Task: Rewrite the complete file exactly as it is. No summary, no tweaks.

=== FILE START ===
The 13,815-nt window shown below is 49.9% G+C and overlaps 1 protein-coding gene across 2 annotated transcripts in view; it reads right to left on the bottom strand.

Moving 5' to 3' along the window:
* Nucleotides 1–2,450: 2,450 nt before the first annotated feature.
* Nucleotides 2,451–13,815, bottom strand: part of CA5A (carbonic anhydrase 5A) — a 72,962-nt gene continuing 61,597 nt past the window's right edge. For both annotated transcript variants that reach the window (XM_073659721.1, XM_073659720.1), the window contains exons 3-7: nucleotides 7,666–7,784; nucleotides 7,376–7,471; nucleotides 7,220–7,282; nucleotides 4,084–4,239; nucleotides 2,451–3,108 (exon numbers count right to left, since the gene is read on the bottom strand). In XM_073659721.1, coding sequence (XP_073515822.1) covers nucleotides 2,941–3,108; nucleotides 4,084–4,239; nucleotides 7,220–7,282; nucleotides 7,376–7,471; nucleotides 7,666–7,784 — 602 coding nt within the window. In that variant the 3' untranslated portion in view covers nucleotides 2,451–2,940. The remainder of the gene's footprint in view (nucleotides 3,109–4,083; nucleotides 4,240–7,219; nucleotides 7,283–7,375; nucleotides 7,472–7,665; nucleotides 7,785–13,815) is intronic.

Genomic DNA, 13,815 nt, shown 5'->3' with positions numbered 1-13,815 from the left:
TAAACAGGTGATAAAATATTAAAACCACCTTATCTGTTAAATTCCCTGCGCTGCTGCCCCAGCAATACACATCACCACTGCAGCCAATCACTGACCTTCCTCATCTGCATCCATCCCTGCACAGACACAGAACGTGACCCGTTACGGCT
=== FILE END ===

The 13,815-nt window shown below is 49.9% G+C and overlaps 1 protein-coding gene across 2 annotated transcripts in view; it reads right to left on the bottom strand.

Moving 5' to 3' along the window:
* Nucleotides 1–2,450: 2,450 nt before the first annotated feature.
* Nucleotides 2,451–13,815, bottom strand: part of CA5A (carbonic anhydrase 5A) — a 72,962-nt gene continuing 61,597 nt past the window's right edge. For both annotated transcript variants that reach the window (XM_073659721.1, XM_073659720.1), the window contains exons 3-7: nucleotides 7,666–7,784; nucleotides 7,376–7,471; nucleotides 7,220–7,282; nucleotides 4,084–4,239; nucleotides 2,451–3,108 (exon numbers count right to left, since the gene is read on the bottom strand). In XM_073659721.1, coding sequence (XP_073515822.1) covers nucleotides 2,941–3,108; nucleotides 4,084–4,239; nucleotides 7,220–7,282; nucleotides 7,376–7,471; nucleotides 7,666–7,784 — 602 coding nt within the window. In that variant the 3' untranslated portion in view covers nucleotides 2,451–2,940. The remainder of the gene's footprint in view (nucleotides 3,109–4,083; nucleotides 4,240–7,219; nucleotides 7,283–7,375; nucleotides 7,472–7,665; nucleotides 7,785–13,815) is intronic.

Genomic DNA, 13,815 nt, shown 5'->3' with positions numbered 1-13,815 from the left:
TAAACAGGTGATAAAATATTAAAACCACCTTATCTGTTAAATTCCCTGCGCTGCTGCCCCAGCAATACACATCACCACTGCAGCCAATCACTGACCTTCCTCATCTGCATCCATCCCTGCACAGACACAGAACGTGACCCGTTACGGCT